for diverse, democratic and accountable media
140 media bodies, campaign groups and others  have writtento the Prime Minister expressing ‘serious concern’ at the government’s approach to the Freedom of Information (FOI) Act.The organisations are particularly concerned at the Commission on Freedom of Information, announced on July 17th this year. They say its terms of reference make clear that ‘its purpose is to consider new restrictions to the Act’  and that there is no indication that it is expected to consider how the right of access might need to be improved.
The Press Recognition Panel announced today (Thursday) that it was seeking applications from potential regulators Dr Evan Harris, Joint Executive Director of Hacked Off who was a guest speaker at the CPBF AGM earlier this year, said: “Despite the opposition of the newspapers to the implementation of the Leveson Report, we can see step by step progress to the establishment of a recognised regulator and the incentive scheme which Leveson said should be given a year to work before further action. In a year’s time we will see how many of the newspapers remain outside independent and effective self-regulation supported by Leveson, newspaper readers, the NUJ, the public and Parliament.”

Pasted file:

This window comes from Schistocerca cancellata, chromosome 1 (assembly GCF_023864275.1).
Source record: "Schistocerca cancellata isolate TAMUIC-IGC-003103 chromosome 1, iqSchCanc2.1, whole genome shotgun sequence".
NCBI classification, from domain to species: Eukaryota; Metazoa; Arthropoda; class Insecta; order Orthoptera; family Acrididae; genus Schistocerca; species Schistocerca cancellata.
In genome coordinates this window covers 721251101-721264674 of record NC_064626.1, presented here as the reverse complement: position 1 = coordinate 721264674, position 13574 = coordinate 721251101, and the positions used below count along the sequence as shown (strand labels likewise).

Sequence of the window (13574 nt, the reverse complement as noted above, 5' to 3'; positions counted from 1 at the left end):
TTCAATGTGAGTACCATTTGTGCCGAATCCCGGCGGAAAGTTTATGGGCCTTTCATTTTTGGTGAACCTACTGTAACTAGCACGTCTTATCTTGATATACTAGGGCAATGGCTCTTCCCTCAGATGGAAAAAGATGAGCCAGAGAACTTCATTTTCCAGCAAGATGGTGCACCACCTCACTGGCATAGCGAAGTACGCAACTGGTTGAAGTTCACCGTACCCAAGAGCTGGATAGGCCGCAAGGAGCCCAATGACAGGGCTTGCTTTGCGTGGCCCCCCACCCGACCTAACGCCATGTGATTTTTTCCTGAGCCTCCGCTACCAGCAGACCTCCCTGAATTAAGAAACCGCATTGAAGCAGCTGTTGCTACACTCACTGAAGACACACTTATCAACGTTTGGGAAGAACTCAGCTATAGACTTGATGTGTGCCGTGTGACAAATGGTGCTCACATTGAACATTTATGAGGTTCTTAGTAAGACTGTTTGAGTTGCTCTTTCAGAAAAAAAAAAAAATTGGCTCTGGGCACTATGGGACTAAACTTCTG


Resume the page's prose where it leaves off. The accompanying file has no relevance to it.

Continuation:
The Campaign for Press and Broadcasting Freedom is holding this open meeting to discuss the next stages in the campaign.
6.00pm Monday 21 September 5th Floor, Headland House, 308-312 Gray's Inn Rd, London WC1X 8DP (nearest tube Kings Cross St Pancras).
The CPBF welcomes the commitment to developing the BBC’s presence on the internet, to the production of high quality drama and to producing news services that more fully reflect the reality of devolution. This statement is, however, driven by the knowledge of imminent cuts in BBC services and by a desire to placate critics in the industry prior to the drafting of the new BBC Charter in 2016. The BBC is under immense pressure from government and media corporations to cut back on its activities.